One of the joys of summer is that I can finally start reading in that stack of "to-be-read" books that keeps getting taller and taller. My thesis-in-progress is about a young girl who is dealing with grief and lots of change in her life.
Two of the books I read this week are about characters that also are dealing with grief and lots of personal change in their lives. I didn't realize this when I picked these books out of the pile.
Bird Lake Moon by Kevin Henkes
Mitch's parents are getting a divorce and he is mad at the world. He and his Mom go to live with his grandparents on Bird Lake. He spends most of his time being angry and wanting his life to be normal again. Then Spencer and his family arrive at Bird Lake. Spencer's family is returning to Bird Lake after many years because this is where Spencer's older brother drowned. It has taken a long time for his parents to feel like they can try to return. Both of these boys are dealing with their own issues, but they become friends.
As I writer, I loved to see how Henkes developed the psyche of these two boys and showed so many details. His use of setting and emotions really helped me to see how a writer can portray grief and emotions through the physical place and objects around them.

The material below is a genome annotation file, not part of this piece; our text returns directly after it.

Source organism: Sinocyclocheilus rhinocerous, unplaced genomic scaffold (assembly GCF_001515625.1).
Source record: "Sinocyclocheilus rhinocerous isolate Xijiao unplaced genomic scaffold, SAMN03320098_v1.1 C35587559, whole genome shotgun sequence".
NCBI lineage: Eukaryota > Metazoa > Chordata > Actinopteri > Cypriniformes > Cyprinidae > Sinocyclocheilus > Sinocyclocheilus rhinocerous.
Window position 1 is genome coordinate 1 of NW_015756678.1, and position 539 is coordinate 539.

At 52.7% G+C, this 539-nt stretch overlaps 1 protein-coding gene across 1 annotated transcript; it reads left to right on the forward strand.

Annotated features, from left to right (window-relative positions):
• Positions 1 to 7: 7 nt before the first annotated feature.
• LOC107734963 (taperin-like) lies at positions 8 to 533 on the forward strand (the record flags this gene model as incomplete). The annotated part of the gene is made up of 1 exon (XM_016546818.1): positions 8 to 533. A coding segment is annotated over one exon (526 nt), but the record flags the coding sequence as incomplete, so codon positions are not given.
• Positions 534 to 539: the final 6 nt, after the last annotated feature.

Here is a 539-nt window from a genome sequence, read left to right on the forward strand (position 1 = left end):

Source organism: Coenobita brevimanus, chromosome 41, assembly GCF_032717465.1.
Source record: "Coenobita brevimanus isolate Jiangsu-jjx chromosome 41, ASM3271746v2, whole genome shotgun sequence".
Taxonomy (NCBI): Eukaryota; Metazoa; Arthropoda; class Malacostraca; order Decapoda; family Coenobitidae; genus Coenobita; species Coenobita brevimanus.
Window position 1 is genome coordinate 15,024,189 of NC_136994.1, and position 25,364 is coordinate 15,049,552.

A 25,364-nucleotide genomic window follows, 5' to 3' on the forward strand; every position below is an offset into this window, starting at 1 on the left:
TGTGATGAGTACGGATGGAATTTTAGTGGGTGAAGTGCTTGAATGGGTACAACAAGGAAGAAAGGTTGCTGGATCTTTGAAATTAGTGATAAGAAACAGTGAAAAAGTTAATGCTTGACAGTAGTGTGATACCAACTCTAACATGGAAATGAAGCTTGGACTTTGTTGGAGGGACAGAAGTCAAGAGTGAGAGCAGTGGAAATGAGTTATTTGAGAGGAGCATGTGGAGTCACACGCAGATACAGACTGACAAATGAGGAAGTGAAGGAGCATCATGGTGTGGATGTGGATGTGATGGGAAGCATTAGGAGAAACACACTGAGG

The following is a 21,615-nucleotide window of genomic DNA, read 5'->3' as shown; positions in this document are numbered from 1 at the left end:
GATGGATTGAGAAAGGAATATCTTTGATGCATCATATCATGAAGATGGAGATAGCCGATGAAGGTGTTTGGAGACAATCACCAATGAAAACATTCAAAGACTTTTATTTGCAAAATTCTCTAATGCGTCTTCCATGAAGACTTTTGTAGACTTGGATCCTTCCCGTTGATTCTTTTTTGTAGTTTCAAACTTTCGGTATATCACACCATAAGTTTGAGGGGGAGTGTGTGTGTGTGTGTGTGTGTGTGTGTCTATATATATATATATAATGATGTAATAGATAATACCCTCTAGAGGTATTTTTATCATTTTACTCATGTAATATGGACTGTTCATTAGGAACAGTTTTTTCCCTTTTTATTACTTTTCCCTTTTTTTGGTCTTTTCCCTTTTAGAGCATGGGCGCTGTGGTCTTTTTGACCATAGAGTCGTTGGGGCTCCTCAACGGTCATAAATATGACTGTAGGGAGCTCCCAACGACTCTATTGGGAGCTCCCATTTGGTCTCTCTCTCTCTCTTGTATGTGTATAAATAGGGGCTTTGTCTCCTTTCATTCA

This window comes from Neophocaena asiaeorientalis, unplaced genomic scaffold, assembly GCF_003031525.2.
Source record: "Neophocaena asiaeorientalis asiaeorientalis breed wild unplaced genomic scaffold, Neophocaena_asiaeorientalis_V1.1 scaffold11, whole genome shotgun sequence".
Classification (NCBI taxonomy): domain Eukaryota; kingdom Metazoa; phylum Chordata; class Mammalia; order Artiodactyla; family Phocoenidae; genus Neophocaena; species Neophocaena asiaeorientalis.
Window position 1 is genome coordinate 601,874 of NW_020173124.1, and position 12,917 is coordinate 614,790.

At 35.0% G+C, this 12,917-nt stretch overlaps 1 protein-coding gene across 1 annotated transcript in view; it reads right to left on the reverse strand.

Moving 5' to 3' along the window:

Mockingbird by Kathryn Erskine
This book is by a Virginia author. I had heard so many good things about it. I knew it was about a girl with Asperger's syndrome, but I didn't realize that it also was about this girl dealing with the loss of her brother who was killed in a school shooting. Like Erskine, I was touched by the Virginia Tech shootings. It was 30 minutes from where I live and I was terrified that something so horrible could happen so close to home. Erskine shows how Caitlin, the main character, deals with the loss of her brother and helps her dad also deal with his grief. Erskine portrays the grief honestly and uniquely as seen through the eyes of a child with Asperger's. There are no quick answers, but Caitlin and her dad began to heal.
As a writer, I was deeply touched by the emotions of this book. I loved how Erskine developed the relationship between Caitlin and her brother. We get to know Devon, the brother, after his death, through Caitlin's memories. Erskin weaves this in piece by piece in little details each time. Once again, like Henkes novel, we see how physical objects also hold great emotional weight.
Both of these novels I intended to read for pure pleasure. I had no idea they would help me see how different writers can approach the same subject. And they gave me momentum for pushing on with my own novel with a character in grief.